Delco fire company is closed amid controversy over ties to extremist Proud Boys

Bon Air Fire Company in Haverford Township.
Photo credit KYW Newsradio

UPDATED: Sept. 5, 12:20 p.m.

PHILADELPHIA (KYW Newsradio) — A volunteer fire company in Haverford Township was shut down Wednesday after officials discovered one of its members was previously involved with an extremist group. 

The Bon Air Fire Company has been serving the community for 100 years, but the building now is vacant. Township officials found out in mid-August that a volunteer with the company had gone through part of the group's initiation process. 

According to the township, the group's website says members are "Western chauvinists who refuse to apologize for creating the modern world," who also want closed borders. The group doesn't allow women or transgender men to join. 

A Google search of these ideas leads to the Proud Boys, a group that claims to fight for freedom of speech but promotes violence. The Anti-Defamation League says the Proud Boys are "overtly Islamophobic and misogynistic, and some members are also anti-Semitic and racist."

In an email to KYW Newsradio, an individual claiming to represent the Proud Boys wrote: "As a fraternal organization, we allow all men who share our values, regardless of their race, religion, or sexual orientation. In fact, our chairman is both black and Latino. We have always been a strongly anti-racist organization, with our bylaws specifically denying anybody who holds racist views." 

However, the Southern Poverty Law Center links the group to white supremacist ideology, noting that members and leaders "regularly spout white nationalist memes and maintain affiliations with known extremists." 

Investigation and justification

The Haverford Township manager and deputy chief of police conducted an investigation and met with Bon Air officials, emphasizing the seriousness of the matter to them. 

Police Chief John Viola said the firefighter in question attended two sessions with the Proud Boys. 

"He did some hazing with them. And then he stated that he tried to pull away from them a little bit, but he never said he resigned from them," Viola said.

Viola said the firefighter didn’t do anything illegal, but the Proud Boys isn’t what the Haverford community is all about.

"How they treat other people, what they think of other people, race, gender, creeds — it sows concerns," he said.

Township officials said the firefighter offered to resign, but the fire company's board didn't accept his resignation.

Since the fire company decided not to take action, the township manager ruled that the failure to address the matter conflicted with public policy, which calls for everyone to be treated fairly and equally. As a result, the township declared the fire company had to be shut down.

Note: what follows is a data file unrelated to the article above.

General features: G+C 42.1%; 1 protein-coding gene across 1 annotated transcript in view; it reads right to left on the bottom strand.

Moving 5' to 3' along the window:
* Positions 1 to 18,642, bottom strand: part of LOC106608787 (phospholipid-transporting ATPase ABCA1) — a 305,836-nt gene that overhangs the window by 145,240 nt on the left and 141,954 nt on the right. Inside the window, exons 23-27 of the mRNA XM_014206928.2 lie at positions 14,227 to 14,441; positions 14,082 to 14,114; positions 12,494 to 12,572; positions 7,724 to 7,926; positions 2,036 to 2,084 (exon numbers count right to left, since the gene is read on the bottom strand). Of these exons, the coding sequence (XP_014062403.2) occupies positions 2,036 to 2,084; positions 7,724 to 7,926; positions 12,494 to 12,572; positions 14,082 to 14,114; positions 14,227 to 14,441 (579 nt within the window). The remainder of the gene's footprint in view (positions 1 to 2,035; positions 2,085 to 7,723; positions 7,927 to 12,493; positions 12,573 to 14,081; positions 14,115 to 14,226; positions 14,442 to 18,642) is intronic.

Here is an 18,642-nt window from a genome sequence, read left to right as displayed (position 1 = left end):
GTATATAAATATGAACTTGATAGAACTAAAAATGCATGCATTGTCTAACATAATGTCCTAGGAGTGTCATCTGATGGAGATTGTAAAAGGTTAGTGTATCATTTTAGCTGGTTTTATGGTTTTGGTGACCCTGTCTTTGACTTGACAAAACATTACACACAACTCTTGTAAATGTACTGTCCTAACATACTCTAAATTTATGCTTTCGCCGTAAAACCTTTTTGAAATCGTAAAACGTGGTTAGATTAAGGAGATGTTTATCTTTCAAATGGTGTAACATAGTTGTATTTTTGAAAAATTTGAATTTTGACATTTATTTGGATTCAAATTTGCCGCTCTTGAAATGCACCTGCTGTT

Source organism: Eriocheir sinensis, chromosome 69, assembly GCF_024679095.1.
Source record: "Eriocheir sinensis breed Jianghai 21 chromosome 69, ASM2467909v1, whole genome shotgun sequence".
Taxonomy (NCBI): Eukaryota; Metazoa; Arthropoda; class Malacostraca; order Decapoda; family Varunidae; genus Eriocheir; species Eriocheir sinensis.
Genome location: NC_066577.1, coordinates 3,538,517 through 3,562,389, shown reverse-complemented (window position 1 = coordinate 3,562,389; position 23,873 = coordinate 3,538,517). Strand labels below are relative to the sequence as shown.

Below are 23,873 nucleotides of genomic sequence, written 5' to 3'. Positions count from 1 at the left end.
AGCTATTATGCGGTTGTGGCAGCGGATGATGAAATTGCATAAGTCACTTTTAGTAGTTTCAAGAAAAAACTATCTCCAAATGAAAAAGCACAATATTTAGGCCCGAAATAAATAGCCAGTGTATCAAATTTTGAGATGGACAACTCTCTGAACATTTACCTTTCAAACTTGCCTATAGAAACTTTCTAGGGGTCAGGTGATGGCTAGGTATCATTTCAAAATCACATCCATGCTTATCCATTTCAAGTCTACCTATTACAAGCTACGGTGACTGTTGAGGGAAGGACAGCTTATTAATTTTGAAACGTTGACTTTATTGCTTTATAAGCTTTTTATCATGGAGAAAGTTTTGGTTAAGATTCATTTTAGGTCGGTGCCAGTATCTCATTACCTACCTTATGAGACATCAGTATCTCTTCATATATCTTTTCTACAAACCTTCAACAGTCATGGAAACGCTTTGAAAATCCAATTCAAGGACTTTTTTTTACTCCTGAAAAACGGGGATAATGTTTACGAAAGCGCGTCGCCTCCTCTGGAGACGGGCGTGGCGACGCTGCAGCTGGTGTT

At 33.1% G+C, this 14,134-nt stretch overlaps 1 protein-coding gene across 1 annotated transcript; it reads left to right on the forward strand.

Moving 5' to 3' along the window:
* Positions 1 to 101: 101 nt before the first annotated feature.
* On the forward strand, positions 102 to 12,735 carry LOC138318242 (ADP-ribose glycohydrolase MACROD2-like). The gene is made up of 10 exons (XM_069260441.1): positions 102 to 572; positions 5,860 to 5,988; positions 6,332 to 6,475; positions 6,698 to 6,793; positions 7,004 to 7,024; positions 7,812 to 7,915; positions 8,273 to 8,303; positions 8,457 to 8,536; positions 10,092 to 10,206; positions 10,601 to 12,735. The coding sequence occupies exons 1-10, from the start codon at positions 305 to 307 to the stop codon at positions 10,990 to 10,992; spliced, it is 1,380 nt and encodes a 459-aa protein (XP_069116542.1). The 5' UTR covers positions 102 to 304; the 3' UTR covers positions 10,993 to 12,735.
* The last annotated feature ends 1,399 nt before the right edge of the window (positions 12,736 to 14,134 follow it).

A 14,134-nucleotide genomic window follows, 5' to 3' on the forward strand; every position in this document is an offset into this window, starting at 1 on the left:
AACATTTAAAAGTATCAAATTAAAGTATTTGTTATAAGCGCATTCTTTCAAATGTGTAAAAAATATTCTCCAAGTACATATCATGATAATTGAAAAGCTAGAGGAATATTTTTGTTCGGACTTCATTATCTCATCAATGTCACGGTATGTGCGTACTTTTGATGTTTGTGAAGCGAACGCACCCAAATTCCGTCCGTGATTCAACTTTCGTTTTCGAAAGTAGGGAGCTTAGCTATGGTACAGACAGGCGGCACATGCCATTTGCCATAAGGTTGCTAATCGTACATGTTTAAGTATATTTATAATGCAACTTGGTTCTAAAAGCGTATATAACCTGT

By Thursday morning, Bon Air publicly defended its initial decision and explained why it kept the firefighter on board.

In a two-page statement posted on its Facebook page, Bon Air said the firefighter had "limited interactions with an outside organization," and that was no reason to get rid of him. The company said it responded to the situation and treated the firefighter like any other Haverford citizen: fairly and equally.

"The Township failed to identify a single instance in which that volunteer's services to the Haverford community were negatively influenced in any way by his brief association with the outside organization," continued the statement.

The fire company acknowledged the interactions but said the firefighter was never a part of the extremist group. Once the firefighter learned more, Bon Air says he stopped interacting with them, which happened more than a year ago.

Fire officials say they've known him for six years and he made no statements to other firefighters or on social media that show he was influenced by the group.

Community impact

Becky lives across the street from the firehouse. She said it has been a strong part of the community, and she and others aren't happy.

"I talked to my neighbors this morning, and they were like, 'Yeah, it's great having that fire company,' " she said. "Nobody wants to see that go."

She wished township officials brought the community together to discuss what happened before making a decision.

Some in the neighborhood say they’re worried about their safety. Fire service for Bon Air will now be provided by four other volunteer fire companies within the township. 

The fire company argued the community now has three fewer firetrucks and dozens of trained volunteers to serve during emergencies. As a matter of public safety, Bon Air says the township should reopen the firehouse.


KYW Newsradio's Kim Glovas and Tim Jimenez contributed to this report.